This image shows lava crumpled against the upstream side of an impact crater as seen by NASA's Mars Reconnaissance Orbiter.

This image shows lava crumpled against the upstream side of an impact crater. In places where we see smaller ridges in the lava, they have steep faces that retain less dust and look rocky. Because of the lesser amount of dust, we might be able to see better details of the topography.

The crater itself is extremely old, having long been filled in with dust and its rim severely eroded. Note also the flat surrounding terrain.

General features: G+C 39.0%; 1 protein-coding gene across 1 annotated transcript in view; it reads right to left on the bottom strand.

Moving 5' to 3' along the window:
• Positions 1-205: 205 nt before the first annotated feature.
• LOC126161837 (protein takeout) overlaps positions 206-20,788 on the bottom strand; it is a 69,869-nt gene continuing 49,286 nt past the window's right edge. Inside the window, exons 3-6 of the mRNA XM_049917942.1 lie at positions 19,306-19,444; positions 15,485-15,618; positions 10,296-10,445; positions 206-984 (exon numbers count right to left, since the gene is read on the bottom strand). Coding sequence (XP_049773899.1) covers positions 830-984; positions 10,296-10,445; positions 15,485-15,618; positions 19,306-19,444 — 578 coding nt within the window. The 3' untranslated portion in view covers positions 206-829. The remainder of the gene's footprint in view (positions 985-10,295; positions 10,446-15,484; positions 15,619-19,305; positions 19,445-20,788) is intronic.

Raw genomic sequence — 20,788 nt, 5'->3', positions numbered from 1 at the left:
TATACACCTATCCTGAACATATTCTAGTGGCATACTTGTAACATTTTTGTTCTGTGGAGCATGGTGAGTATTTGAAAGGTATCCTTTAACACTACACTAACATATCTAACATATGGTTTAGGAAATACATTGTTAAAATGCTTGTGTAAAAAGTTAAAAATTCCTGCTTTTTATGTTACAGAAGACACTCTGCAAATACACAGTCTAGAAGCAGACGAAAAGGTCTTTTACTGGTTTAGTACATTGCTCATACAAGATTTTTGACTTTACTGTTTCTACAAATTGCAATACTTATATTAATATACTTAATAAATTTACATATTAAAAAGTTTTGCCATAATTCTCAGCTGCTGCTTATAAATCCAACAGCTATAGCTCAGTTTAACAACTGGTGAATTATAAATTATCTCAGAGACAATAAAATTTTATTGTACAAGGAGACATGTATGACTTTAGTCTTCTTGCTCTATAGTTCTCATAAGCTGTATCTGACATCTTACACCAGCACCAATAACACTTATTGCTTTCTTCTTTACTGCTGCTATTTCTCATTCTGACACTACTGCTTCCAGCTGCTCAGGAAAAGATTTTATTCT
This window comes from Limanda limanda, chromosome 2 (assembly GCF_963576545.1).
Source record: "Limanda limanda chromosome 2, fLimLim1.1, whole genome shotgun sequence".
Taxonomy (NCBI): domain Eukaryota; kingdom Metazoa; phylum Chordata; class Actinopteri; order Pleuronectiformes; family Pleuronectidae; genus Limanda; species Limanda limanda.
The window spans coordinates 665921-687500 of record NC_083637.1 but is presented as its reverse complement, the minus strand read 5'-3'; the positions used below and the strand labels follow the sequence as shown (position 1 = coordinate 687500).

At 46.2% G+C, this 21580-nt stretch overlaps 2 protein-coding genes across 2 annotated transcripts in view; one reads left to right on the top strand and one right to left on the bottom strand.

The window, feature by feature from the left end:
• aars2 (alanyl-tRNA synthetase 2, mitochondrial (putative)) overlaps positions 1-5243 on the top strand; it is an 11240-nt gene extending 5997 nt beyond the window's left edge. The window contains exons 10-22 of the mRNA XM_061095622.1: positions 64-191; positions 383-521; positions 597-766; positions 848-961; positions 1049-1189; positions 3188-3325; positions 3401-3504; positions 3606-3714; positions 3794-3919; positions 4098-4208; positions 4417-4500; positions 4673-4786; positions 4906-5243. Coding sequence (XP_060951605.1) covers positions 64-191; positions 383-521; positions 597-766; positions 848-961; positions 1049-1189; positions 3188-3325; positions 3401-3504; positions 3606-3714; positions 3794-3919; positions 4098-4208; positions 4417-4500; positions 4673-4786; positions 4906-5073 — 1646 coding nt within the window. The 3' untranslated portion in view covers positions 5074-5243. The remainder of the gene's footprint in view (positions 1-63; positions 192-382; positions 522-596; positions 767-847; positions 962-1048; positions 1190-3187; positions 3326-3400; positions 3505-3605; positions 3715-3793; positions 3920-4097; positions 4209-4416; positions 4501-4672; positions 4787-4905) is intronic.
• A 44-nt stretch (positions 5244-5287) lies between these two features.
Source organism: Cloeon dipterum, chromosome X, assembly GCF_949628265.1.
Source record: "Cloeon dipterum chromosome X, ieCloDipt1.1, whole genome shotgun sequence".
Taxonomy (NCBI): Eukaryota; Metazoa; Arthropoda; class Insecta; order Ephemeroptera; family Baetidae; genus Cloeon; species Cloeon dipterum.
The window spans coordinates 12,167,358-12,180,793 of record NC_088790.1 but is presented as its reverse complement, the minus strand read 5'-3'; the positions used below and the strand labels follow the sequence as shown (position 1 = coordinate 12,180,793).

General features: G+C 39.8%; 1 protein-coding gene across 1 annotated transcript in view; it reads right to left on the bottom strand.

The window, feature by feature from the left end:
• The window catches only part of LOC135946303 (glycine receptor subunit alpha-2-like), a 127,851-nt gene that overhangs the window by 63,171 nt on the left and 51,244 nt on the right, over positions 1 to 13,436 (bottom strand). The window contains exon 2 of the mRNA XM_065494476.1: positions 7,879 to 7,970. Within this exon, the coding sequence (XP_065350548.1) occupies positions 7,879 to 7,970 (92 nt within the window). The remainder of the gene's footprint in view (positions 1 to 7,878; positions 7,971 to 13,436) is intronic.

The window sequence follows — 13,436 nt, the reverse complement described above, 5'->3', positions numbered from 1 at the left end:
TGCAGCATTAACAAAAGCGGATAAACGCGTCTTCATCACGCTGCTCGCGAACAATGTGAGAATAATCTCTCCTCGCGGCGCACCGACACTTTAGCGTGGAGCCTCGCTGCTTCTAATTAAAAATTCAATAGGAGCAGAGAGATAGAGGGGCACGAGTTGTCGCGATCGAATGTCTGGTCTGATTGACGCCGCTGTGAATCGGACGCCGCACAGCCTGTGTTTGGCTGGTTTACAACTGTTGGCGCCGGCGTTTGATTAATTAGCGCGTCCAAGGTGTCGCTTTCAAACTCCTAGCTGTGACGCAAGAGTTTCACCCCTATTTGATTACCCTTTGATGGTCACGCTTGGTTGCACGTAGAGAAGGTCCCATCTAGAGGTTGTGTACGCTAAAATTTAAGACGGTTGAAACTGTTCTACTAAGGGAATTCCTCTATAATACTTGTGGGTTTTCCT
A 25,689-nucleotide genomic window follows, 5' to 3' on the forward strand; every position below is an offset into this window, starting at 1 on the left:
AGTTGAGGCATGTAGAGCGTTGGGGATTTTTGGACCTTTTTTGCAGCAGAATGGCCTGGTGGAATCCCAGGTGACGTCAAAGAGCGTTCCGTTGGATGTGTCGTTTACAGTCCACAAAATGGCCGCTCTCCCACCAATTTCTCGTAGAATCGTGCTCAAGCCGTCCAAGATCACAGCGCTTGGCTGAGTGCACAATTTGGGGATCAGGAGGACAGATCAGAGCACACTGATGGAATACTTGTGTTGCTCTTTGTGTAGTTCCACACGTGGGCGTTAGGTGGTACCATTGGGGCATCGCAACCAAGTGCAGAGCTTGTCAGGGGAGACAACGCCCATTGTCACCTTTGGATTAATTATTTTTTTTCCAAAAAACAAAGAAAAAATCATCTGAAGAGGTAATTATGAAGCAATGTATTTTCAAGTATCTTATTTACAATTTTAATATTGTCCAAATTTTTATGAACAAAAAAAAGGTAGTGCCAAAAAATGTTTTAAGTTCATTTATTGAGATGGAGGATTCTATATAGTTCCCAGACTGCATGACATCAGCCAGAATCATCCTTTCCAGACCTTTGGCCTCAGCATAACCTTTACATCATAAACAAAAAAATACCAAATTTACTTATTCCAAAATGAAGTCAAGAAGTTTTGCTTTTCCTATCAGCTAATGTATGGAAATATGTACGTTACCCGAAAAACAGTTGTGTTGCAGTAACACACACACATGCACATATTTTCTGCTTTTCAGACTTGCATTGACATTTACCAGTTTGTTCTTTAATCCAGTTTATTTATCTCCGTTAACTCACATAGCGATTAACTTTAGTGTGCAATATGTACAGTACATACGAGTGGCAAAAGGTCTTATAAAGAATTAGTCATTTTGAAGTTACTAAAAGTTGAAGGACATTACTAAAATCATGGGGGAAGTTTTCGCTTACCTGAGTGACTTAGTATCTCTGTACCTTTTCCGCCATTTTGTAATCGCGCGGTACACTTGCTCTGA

HiRISE is one of six instruments on NASA's Mars Reconnaissance Orbiter. The University of Arizona, Tucson, operates the orbiter's HiRISE camera, which was built by Ball Aerospace & Technologies Corp., Boulder, Colo. NASA's Jet Propulsion Laboratory, a division of the California Institute of Technology in Pasadena, manages the Mars Reconnaissance Orbiter Project for the NASA Science Mission Directorate, Washington.

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